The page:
the largest of Istanbul's Princes
is the most-visited, and for good reason:
it has the most to see and do because
of its size (5.4 square
km, 1334 acres).
If possible, schedule
your visit for a weekday.
On Saturday and Sunday in summer
the ferries, the streets, the restaurants,
the cafés— everything's
super-crowded (which is nothing new—see
the photo from 1943 at the lower right
corner of this page).
The ferry from Kabataş,
or the fast
"seabus" catamaran from
Pendik, brings you to the ferry dock
at the town center, with its sign in
both Latin and Ottoman characters.
As you approach the island, you can
marvel at the many fine old Ottoman-Victorian
houses, crowded now by more
through the historic Ottoman
ferry terminal and you emerge in the bustling
town center with shops, restaurants
and a few hotels. There are more restaurants
and shops along the market street to
the left (east), as well as seafood
restaurants along the shore. To the
right are a few cafes, a park, and
docks for private ferries and yachts.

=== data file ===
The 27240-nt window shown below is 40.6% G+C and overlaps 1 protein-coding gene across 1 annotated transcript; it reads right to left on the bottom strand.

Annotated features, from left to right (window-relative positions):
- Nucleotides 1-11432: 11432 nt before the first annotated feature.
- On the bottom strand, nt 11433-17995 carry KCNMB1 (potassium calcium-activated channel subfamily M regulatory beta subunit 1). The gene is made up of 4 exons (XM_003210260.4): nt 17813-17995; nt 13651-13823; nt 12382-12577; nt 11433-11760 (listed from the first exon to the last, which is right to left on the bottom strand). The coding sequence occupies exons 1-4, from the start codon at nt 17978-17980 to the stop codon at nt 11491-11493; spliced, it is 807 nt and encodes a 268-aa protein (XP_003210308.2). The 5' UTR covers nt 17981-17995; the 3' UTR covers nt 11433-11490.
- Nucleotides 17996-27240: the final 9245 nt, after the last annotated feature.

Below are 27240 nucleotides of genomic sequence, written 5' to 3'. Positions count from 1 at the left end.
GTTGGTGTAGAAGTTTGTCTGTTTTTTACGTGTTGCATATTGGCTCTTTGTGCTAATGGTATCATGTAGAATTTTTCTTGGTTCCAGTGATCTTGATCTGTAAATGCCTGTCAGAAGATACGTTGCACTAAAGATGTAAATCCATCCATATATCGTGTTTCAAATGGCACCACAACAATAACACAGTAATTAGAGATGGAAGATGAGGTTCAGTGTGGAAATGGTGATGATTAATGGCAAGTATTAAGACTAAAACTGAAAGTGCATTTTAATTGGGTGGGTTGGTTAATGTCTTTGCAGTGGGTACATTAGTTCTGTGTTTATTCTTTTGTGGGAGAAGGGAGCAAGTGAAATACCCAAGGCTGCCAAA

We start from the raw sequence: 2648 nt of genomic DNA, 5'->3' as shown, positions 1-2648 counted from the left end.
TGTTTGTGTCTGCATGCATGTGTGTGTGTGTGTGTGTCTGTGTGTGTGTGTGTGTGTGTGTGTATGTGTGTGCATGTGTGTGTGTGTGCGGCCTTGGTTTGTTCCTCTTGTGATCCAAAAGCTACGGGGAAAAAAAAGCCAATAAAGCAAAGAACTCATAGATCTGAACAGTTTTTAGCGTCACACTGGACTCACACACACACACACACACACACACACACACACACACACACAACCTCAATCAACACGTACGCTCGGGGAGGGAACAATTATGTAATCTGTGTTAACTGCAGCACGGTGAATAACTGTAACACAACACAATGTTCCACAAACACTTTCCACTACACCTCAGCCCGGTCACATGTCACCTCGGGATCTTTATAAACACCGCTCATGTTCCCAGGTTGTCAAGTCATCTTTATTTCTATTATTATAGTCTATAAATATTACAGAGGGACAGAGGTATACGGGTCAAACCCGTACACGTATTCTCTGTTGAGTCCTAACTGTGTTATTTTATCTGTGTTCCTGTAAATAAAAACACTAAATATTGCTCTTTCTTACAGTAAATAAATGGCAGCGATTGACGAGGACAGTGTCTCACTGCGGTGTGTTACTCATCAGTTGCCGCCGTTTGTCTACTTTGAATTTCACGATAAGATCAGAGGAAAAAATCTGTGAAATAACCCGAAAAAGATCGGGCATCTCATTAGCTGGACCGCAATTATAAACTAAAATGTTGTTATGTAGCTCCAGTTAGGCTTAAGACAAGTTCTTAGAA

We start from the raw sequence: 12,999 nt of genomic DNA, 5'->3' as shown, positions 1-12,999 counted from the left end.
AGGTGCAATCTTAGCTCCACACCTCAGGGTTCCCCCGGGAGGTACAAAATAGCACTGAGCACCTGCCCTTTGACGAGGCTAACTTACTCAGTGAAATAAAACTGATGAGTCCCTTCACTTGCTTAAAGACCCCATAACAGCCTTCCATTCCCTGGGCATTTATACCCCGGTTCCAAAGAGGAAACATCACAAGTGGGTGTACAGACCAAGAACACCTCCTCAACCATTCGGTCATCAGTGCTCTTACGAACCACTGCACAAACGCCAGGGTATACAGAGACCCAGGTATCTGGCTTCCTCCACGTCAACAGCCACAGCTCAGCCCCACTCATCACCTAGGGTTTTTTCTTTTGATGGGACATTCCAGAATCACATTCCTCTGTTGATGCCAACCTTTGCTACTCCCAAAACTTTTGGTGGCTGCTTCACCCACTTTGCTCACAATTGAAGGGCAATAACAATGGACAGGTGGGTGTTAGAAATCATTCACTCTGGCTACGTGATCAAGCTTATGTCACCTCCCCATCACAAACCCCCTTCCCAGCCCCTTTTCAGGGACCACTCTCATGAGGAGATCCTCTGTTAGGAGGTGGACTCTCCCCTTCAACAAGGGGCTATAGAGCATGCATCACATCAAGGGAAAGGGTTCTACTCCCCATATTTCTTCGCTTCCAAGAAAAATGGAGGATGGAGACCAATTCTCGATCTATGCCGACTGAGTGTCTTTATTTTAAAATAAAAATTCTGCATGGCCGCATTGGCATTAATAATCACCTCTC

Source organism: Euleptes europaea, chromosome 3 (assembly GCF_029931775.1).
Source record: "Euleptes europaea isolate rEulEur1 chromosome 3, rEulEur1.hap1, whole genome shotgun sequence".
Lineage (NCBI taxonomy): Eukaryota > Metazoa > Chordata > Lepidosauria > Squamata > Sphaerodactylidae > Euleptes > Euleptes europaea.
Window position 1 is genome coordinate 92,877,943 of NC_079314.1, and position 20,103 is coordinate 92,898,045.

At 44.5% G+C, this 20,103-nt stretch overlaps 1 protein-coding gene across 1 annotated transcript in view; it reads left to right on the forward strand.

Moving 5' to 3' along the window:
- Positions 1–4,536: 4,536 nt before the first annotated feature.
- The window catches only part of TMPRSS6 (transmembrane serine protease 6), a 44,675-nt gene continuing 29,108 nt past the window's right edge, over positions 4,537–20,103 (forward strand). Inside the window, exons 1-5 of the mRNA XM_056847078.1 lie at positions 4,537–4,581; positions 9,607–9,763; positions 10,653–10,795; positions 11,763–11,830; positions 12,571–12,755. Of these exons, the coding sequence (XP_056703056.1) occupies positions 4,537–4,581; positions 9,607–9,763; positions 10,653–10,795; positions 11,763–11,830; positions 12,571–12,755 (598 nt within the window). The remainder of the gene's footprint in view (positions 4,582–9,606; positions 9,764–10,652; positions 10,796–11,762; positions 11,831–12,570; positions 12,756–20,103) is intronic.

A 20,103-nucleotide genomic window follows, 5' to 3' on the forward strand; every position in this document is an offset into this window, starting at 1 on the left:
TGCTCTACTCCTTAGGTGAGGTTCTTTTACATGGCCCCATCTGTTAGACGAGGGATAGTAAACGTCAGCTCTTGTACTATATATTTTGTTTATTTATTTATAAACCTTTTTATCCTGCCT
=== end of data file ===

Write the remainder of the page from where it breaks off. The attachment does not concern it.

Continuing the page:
Walk straight up the slight hill to
Meydanı) the main square,
landmark clock tower.
Just off Dock Square to the left is which
is where you can board a horse-drawn
carriage (fayton) for
either the Short Tour (Küçük
Tur, 20 to 25 minutes) of the
town, or the Long Tour (Büyük
Tur, 1 hour) of the town, the
shore and the hills. Prices are fixed
by the municipality, so there should
be no haggling. This is the most delightful
way to get around the island. In fact,
it's the only way
(except for bicycles, and walking).
Private motor vehicles, including taxis,
are not allowed on the island.
Around Dock Square you'll also see
many places to rent
bicycles, the second-best
way to explore the island.
a few tiny beaches from
which you can take a dip in the chilly
water. Space on the beaches is at a
premium in summer. The least-crowded
time to go is probably in the morning
The island's two hills are
163 meters (535 feet) and 202 meters
(663 feet) in height.
restaurants, cafes and snack
shops are expensive, and ripoffs are
common in some: 20% "cover" charges
and 15% "service fees" added to your
bill, for example. (Here's
a report.) Better to bring
your own picnic. (It's a pity:
restaurateurs could make a very good
return just serving the hordes of visitors
at moderate prices, without the ripoffs.)
can put you up for the night,
well in advance in summer. My
favorite is the grand old Splendid
Oteli), which doesn't seem
to have changed a bit since its Victorian
heyday. A few facilities have been
modernized here, but don't expect
modern comforts. Rather, come for
period atmosphere and
superb views from
buildings on Büyükada.
Below, the main street to